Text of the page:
Date of Award

12-1-2001

Document Type

Thesis

Degree Name

Master of Arts (MA)

Department

Counseling

First Advisor

Dr. Scott Harrington

Abstract

The effect of life skills training in reducing aggressive behaviors was researched with seven subjects in a residential treatment facility. The subjects were between the ages of 10-15 and prone to aggression. The subjects had been diagnosed with Oppositional Defiant Disorder, Impulse Control Disorder, and/or Conduct Disorder. The seven subjects’ aggressive behaviors were assessed using the excessive aggression sub-scale on the Burks’ Behavior Rating Scale. Four full-time staff members completed the Burks’ Behavior Rating Scale three times over a 16-week period of time, observing the subjects’ behaviors with and without the life skills training. The results from the paired-dependent samples t-tests suggested that there was a decrease in aggressive behaviors with and without the life skills training significant at the .05 level. The decrease in aggression in both conditions demonstrates difficulty in determining the effect the life skills training had on the subjects’ aggressive behaviors as opposed to the standard treatment available to the subjects at the residential facility.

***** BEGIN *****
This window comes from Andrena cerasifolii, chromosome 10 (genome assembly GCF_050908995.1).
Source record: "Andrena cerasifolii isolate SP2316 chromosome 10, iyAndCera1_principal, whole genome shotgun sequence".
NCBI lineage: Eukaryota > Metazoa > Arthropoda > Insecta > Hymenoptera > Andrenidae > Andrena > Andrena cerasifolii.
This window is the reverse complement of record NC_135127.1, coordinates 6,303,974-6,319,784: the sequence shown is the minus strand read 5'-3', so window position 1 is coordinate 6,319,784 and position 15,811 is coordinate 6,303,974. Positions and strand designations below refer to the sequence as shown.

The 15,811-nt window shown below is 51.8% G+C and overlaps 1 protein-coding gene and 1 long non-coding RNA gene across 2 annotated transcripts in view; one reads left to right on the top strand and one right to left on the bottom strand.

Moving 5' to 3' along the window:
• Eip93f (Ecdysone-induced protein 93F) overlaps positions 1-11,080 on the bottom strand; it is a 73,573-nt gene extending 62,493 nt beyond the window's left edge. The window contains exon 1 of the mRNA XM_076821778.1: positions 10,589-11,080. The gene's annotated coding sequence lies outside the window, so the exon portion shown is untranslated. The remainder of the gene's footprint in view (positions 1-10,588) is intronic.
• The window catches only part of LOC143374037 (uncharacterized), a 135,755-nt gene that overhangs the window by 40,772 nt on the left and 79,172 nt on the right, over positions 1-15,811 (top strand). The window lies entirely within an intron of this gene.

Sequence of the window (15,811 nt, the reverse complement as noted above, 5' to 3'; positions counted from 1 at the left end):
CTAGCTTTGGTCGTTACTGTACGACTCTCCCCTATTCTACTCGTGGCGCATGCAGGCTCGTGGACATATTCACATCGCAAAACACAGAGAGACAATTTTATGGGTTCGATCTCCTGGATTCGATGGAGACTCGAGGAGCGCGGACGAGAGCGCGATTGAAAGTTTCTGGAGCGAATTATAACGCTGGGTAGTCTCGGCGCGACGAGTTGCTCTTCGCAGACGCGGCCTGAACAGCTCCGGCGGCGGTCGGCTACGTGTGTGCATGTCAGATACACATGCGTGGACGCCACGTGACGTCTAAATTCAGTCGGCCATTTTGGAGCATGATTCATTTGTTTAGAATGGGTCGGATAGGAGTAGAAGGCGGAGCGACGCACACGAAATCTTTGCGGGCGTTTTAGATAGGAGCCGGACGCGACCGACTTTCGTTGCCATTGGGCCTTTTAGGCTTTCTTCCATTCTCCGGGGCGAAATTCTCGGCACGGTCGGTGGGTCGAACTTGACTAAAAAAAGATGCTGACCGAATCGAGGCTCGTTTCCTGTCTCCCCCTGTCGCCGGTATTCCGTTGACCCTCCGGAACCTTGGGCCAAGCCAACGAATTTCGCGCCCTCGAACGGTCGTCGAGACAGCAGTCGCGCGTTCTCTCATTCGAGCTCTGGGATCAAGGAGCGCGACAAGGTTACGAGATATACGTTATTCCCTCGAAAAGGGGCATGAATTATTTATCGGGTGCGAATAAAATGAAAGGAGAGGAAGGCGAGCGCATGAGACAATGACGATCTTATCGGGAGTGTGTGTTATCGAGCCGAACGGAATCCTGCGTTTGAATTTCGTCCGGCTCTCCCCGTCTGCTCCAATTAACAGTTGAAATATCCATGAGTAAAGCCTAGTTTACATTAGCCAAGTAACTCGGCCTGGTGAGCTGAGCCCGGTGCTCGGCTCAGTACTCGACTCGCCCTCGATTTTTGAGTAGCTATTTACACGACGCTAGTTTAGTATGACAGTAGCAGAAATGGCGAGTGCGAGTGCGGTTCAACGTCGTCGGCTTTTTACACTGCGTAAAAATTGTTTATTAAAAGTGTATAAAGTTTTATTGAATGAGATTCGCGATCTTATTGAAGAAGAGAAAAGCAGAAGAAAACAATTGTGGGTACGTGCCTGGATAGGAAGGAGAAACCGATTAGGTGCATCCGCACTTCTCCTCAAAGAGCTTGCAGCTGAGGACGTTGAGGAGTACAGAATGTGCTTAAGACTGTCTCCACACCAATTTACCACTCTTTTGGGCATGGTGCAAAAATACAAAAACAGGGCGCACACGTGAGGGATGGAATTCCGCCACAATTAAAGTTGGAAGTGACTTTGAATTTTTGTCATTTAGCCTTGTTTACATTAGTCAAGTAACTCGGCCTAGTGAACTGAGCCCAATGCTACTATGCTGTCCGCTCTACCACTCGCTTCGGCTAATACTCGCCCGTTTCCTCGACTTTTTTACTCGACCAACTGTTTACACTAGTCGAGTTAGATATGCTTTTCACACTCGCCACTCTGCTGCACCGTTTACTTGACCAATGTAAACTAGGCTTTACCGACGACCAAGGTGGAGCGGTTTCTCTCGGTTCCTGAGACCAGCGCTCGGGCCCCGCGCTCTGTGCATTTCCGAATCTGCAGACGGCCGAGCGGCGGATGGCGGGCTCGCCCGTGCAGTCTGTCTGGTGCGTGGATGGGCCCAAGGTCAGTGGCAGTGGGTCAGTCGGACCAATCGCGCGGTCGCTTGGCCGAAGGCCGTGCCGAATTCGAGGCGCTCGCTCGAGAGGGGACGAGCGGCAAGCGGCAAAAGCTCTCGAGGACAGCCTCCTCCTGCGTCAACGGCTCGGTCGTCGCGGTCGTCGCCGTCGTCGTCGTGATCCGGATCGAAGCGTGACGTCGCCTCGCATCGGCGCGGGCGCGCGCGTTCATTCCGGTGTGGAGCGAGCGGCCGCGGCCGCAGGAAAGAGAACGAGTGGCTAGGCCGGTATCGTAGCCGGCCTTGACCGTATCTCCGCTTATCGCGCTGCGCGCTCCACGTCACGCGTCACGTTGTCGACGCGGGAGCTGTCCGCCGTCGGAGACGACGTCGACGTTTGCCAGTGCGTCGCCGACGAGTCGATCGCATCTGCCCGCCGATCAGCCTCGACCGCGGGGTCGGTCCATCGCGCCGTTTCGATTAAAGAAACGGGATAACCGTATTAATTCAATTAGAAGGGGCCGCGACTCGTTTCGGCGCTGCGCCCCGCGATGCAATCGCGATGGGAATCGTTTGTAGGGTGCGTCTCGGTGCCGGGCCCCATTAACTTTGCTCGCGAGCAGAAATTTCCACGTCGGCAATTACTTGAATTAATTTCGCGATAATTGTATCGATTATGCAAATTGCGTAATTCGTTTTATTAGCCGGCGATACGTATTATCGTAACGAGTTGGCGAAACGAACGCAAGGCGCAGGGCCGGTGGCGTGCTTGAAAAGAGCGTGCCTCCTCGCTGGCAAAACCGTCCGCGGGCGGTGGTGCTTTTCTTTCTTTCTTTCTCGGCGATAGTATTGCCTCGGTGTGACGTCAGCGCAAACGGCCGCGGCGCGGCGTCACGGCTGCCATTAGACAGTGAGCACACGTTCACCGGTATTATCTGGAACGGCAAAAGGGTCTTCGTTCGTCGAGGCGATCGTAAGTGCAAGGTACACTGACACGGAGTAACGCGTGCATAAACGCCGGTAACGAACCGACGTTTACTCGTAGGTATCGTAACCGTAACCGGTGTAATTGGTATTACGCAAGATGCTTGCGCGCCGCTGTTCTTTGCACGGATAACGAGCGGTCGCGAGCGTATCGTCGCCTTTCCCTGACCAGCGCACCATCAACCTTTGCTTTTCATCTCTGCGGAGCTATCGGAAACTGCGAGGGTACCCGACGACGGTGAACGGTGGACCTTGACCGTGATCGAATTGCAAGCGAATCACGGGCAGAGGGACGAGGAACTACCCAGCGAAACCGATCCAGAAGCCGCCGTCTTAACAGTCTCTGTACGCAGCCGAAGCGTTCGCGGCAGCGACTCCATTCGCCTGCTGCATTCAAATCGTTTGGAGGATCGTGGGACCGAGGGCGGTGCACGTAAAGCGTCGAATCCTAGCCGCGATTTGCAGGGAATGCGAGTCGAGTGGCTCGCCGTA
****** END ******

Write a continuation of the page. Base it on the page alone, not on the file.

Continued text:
Comments

A Thesis Presented to the Department of Counseling and the Faculty of the Graduate College University of Nebraska In Partial Fulfillment of the Requirements for the Degree Master of Arts University of Nebraska at Omaha. Copyright Sarah Skradski December, 2001.

Share

COinS